The Democracy Watch List

by | Mar 5, 2017 | The Recent Modern Age, Legal History

Here’s what to watch for.

How would the Trump administration erode American freedom and democracy, if it went down that road? I’ve approached this question as a lawyer and amateur historian, studying democracies that lost freedom in recent years, as well as some currently on the brink. I’ve put together a list of their leaders’ moves against liberty — then deleted those I consider barely possible in the United States, thanks to our culture and Constitution. The result is below: steps the Trump administration and its GOP allies might take without obviously violating the Constitution.


Aleberto Fujimori, President of Peru, 1990-2000

We often look to Hitler and Mussolini as models (or to the emperor in Star Wars), but I doubt America risks a quick trip to totalitarianism. The real risk is a slide to hybrid or “illiberal” democracy: a system led by elected officials but without the political liberties and other civil rights that support fair elections, responsible government, and true freedom. So my review focused on governments like Erdoğan’s in Turkey, Chavez’s in Venezuela, and Fujimori’s in Peru. I also looked at teetering democracies, like Poland under the Law and Justice Party and Hungary under Orban. (I left out Russia: a land so in love with brutal authoritarians that it makes a poor model.)

This post does not argue that the Trump administration will erode American freedom. Rather, it offers warning signs. Here’s how modern elected leaders have eroded freedom: The Democracy Watch List.

  1. Refusing to investigate or prosecute crimes by allied politicians, civil servants, and police.
  2. Threatening investigation or prosecution of opponents (politicians, civil servants, judges, journalists, advocacy leaders), and launching actual investigations and prosecution.
  3. Refusing to arrest or liquidate vigilante groups or militias that harass the administration’s opponents.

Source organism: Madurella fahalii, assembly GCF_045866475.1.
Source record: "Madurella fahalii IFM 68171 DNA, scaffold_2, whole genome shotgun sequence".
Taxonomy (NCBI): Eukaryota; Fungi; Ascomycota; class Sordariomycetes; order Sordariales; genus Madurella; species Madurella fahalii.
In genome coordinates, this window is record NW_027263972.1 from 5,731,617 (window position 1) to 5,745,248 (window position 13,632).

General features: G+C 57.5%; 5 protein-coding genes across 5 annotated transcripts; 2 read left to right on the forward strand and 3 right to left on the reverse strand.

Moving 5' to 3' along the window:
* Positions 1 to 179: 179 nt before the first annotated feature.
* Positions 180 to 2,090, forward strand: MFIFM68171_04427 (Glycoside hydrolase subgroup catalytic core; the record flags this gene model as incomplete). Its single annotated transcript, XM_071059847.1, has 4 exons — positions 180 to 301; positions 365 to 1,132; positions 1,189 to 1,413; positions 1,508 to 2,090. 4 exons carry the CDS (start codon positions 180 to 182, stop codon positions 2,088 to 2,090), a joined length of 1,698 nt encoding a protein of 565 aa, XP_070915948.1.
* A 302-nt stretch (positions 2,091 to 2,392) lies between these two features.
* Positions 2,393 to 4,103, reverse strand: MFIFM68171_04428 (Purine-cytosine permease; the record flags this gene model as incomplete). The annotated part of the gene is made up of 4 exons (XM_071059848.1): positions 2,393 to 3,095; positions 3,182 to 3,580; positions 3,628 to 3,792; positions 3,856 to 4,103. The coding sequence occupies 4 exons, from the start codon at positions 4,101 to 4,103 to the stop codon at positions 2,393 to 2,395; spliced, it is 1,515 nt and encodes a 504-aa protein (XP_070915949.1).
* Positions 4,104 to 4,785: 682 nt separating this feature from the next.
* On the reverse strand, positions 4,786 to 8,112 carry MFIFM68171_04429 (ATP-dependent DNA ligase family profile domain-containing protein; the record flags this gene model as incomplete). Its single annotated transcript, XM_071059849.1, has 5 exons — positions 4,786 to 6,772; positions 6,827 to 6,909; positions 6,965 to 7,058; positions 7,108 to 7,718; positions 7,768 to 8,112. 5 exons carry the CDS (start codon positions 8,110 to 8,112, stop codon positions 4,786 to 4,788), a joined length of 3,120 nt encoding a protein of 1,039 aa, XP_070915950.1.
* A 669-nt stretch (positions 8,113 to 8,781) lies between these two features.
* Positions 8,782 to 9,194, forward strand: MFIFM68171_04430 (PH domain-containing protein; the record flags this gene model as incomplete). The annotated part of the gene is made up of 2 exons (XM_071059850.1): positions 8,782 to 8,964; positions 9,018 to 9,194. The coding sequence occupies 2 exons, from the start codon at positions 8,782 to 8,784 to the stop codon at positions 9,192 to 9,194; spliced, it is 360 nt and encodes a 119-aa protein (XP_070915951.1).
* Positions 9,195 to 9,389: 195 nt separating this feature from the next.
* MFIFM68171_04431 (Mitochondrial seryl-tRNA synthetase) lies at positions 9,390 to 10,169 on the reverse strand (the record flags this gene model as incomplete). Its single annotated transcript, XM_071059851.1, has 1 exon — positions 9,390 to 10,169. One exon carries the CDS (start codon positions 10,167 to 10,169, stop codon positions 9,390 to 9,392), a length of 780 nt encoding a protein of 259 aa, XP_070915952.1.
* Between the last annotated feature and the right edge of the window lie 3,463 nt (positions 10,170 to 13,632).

Recep Erdoğan, Prime Minister then President of Turkey, 2003-present

  4. Refusing to investigate the administration’s own alleged wrongdoing, or to participate in investigations.
  5. Barring unfriendly journalists from press conferences and other events or keeping them from asking questions.
  6. Pressuring advertisers not to support unfriendly media, by withholding government contracts and licenses.
  7. Helping friendly media through special access and interviews — more than previous administrations.
  8. Favoring friendly media in the award of broadcast licenses and rights for radio, TV, and other communication systems (e.g., a politically biased replacement for net-neutrality).
  9. Claiming a “war with the media”: in other words, attempting to discredit unfavorable news by suggesting the media itself opposes the administration.
  10. Packing the courts: appointing more judges than the system normally requires, to dilute the influence of uncooperative judges (e.g., increasing the Supreme Court to more than nine justices).
  11. Firing civil servants who disagree or criticize.
  12. Collecting and/or publicizing private, embarrassing information about political opponents.


    Donald Trump, President of the United States, 2017

  13. Refusing to cooperate with opposing governors or mayors, or union leaders, to prevent their reelection.
  14. Expanding libel and slander laws protecting political leaders.
  15. Refusing to cooperate with international organizations that monitor and protect human rights.
  16. Excusing the administration’s crimes and other lawbreaking as breaks with “political correctness.”
  17. Telling the public obvious lies, over and over — in other words, regularly making claims or offering explanations that aren’t just debatable or suspicious (like so much said by politicians) but rather demonstrably false.




  • Prime Minister of Turkey Recep Tayyip Erdogan cropped.jpg, by World Economic Forum from Cologny, Switzerland, provided through Wikimedia Commons
  • Fujimori and Trump images from the public domain

© 2017 by David W. Tollen. All rights reserved.


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